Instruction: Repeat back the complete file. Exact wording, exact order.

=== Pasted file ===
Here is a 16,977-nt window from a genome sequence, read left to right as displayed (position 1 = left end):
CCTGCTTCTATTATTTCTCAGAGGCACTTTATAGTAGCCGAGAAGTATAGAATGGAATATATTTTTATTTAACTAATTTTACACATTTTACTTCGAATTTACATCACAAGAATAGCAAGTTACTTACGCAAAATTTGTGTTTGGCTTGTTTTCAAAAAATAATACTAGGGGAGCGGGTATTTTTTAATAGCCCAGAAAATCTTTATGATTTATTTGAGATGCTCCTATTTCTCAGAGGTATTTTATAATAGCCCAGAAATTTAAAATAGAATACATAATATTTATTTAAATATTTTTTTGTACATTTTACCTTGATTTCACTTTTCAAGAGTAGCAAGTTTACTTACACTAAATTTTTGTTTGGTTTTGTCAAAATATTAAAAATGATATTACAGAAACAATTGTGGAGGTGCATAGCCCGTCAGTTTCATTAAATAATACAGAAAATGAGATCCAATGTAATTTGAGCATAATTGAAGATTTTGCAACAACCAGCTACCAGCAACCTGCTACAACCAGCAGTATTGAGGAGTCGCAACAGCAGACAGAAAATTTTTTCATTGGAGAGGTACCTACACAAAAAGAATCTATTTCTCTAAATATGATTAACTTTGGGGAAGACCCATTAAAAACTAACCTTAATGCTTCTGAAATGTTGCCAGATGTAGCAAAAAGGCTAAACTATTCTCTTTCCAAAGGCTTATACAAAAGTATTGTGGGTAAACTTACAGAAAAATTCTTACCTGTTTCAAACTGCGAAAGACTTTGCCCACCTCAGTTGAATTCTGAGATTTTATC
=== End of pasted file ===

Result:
Here is a 16,977-nt window from a genome sequence, read left to right as displayed (position 1 = left end):
CCTGCTTCTATTATTTCTCAGAGGCACTTTATAGTAGCCGAGAAGTATAGAATGGAATATATTTTTATTTAACTAATTTTACACATTTTACTTCGAATTTACATCACAAGAATAGCAAGTTACTTACGCAAAATTTGTGTTTGGCTTGTTTTCAAAAAATAATACTAGGGGAGCGGGTATTTTTTAATAGCCCAGAAAATCTTTATGATTTATTTGAGATGCTCCTATTTCTCAGAGGTATTTTATAATAGCCCAGAAATTTAAAATAGAATACATAATATTTATTTAAATATTTTTTTGTACATTTTACCTTGATTTCACTTTTCAAGAGTAGCAAGTTTACTTACACTAAATTTTTGTTTGGTTTTGTCAAAATATTAAAAATGATATTACAGAAACAATTGTGGAGGTGCATAGCCCGTCAGTTTCATTAAATAATACAGAAAATGAGATCCAATGTAATTTGAGCATAATTGAAGATTTTGCAACAACCAGCTACCAGCAACCTGCTACAACCAGCAGTATTGAGGAGTCGCAACAGCAGACAGAAAATTTTTTCATTGGAGAGGTACCTACACAAAAAGAATCTATTTCTCTAAATATGATTAACTTTGGGGAAGACCCATTAAAAACTAACCTTAATGCTTCTGAAATGTTGCCAGATGTAGCAAAAAGGCTAAACTATTCTCTTTCCAAAGGCTTATACAAAAGTATTGTGGGTAAACTTACAGAAAAATTCTTACCTGTTTCAAACTGCGAAAGACTTTGCCCACCTCAGTTGAATTCTGAGATTTTATC